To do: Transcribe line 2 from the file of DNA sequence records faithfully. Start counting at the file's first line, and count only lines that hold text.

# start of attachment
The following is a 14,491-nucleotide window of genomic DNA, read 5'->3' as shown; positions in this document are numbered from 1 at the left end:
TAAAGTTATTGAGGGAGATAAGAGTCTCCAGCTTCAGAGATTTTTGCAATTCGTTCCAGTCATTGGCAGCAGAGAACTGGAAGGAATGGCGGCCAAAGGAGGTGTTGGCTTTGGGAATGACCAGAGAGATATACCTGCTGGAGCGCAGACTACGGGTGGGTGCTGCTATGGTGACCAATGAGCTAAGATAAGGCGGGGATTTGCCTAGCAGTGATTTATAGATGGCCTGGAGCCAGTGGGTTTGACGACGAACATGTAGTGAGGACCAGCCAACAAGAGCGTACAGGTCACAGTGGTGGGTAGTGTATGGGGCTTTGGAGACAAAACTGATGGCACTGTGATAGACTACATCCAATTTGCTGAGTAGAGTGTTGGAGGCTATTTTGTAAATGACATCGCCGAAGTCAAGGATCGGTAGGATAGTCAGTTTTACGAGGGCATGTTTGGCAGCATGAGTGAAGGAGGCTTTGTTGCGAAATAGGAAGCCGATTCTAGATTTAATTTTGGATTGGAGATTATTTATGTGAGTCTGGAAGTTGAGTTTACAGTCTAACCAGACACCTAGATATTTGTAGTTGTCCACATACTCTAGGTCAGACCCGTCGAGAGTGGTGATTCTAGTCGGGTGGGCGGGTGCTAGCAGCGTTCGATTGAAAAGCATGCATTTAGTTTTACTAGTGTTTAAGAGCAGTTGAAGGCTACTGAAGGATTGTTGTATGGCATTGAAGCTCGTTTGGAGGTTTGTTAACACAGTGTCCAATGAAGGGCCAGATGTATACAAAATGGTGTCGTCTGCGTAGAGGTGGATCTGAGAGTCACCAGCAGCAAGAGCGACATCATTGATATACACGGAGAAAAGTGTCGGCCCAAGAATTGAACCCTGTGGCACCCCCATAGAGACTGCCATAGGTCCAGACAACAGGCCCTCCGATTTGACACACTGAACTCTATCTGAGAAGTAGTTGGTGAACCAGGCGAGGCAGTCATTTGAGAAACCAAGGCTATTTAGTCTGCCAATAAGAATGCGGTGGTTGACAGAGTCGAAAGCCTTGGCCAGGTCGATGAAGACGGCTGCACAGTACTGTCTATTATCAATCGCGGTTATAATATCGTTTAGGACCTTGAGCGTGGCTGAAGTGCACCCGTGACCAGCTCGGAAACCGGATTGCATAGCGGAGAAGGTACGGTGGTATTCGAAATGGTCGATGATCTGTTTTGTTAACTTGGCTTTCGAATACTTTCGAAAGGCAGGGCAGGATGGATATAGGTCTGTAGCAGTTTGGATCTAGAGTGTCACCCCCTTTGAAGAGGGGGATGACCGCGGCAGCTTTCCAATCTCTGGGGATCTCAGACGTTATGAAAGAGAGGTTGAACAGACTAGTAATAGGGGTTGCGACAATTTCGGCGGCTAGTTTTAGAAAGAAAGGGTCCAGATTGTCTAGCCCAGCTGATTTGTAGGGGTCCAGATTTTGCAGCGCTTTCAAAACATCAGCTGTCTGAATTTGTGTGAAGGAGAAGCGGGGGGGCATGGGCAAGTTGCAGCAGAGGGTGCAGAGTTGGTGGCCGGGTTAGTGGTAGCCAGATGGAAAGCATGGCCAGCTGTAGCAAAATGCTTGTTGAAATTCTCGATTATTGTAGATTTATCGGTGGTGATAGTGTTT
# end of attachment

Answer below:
TAAAGTTATTGAGGGAGATAAGAGTCTCCAGCTTCAGAGATTTTTGCAATTCGTTCCAGTCATTGGCAGCAGAGAACTGGAAGGAATGGCGGCCAAAGGAGGTGTTGGCTTTGGGAATGACCAGAGAGATATACCTGCTGGAGCGCAGACTACGGGTGGGTGCTGCTATGGTGACCAATGAGCTAAGATAAGGCGGGGATTTGCCTAGCAGTGATTTATAGATGGCCTGGAGCCAGTGGGTTTGACGACGAACATGTAGTGAGGACCAGCCAACAAGAGCGTACAGGTCACAGTGGTGGGTAGTGTATGGGGCTTTGGAGACAAAACTGATGGCACTGTGATAGACTACATCCAATTTGCTGAGTAGAGTGTTGGAGGCTATTTTGTAAATGACATCGCCGAAGTCAAGGATCGGTAGGATAGTCAGTTTTACGAGGGCATGTTTGGCAGCATGAGTGAAGGAGGCTTTGTTGCGAAATAGGAAGCCGATTCTAGATTTAATTTTGGATTGGAGATTATTTATGTGAGTCTGGAAGTTGAGTTTACAGTCTAACCAGACACCTAGATATTTGTAGTTGTCCACATACTCTAGGTCAGACCCGTCGAGAGTGGTGATTCTAGTCGGGTGGGCGGGTGCTAGCAGCGTTCGATTGAAAAGCATGCATTTAGTTTTACTAGTGTTTAAGAGCAGTTGAAGGCTACTGAAGGATTGTTGTATGGCATTGAAGCTCGTTTGGAGGTTTGTTAACACAGTGTCCAATGAAGGGCCAGATGTATACAAAATGGTGTCGTCTGCGTAGAGGTGGATCTGAGAGTCACCAGCAGCAAGAGCGACATCATTGATATACACGGAGAAAAGTGTCGGCCCAAGAATTGAACCCTGTGGCACCCCCATAGAGACTGCCATAGGTCCAGACAACAGGCCCTCCGATTTGACACACTGAACTCTATCTGAGAAGTAGTTGGTGAACCAGGCGAGGCAGTCATTTGAGAAACCAAGGCTATTTAGTCTGCCAATAAGAATGCGGTGGTTGACAGAGTCGAAAGCCTTGGCCAGGTCGATGAAGACGGCTGCACAGTACTGTCTATTATCAATCGCGGTTATAATATCGTTTAGGACCTTGAGCGTGGCTGAAGTGCACCCGTGACCAGCTCGGAAACCGGATTGCATAGCGGAGAAGGTACGGTGGTATTCGAAATGGTCGATGATCTGTTTTGTTAACTTGGCTTTCGAATACTTTCGAAAGGCAGGGCAGGATGGATATAGGTCTGTAGCAGTTTGGATCTAGAGTGTCACCCCCTTTGAAGAGGGGGATGACCGCGGCAGCTTTCCAATCTCTGGGGATCTCAGACGTTATGAAAGAGAGGTTGAACAGACTAGTAATAGGGGTTGCGACAATTTCGGCGGCTAGTTTTAGAAAGAAAGGGTCCAGATTGTCTAGCCCAGCTGATTTGTAGGGGTCCAGATTTTGCAGCGCTTTCAAAACATCAGCTGTCTGAATTTGTGTGAAGGAGAAGCGGGGGGGCATGGGCAAGTTGCAGCAGAGGGTGCAGAGTTGGTGGCCGGGTTAGTGGTAGCCAGATGGAAAGCATGGCCAGCTGTAGCAAAATGCTTGTTGAAATTCTCGATTATTGTAGATTTATCGGTGGTGATAGTGTTT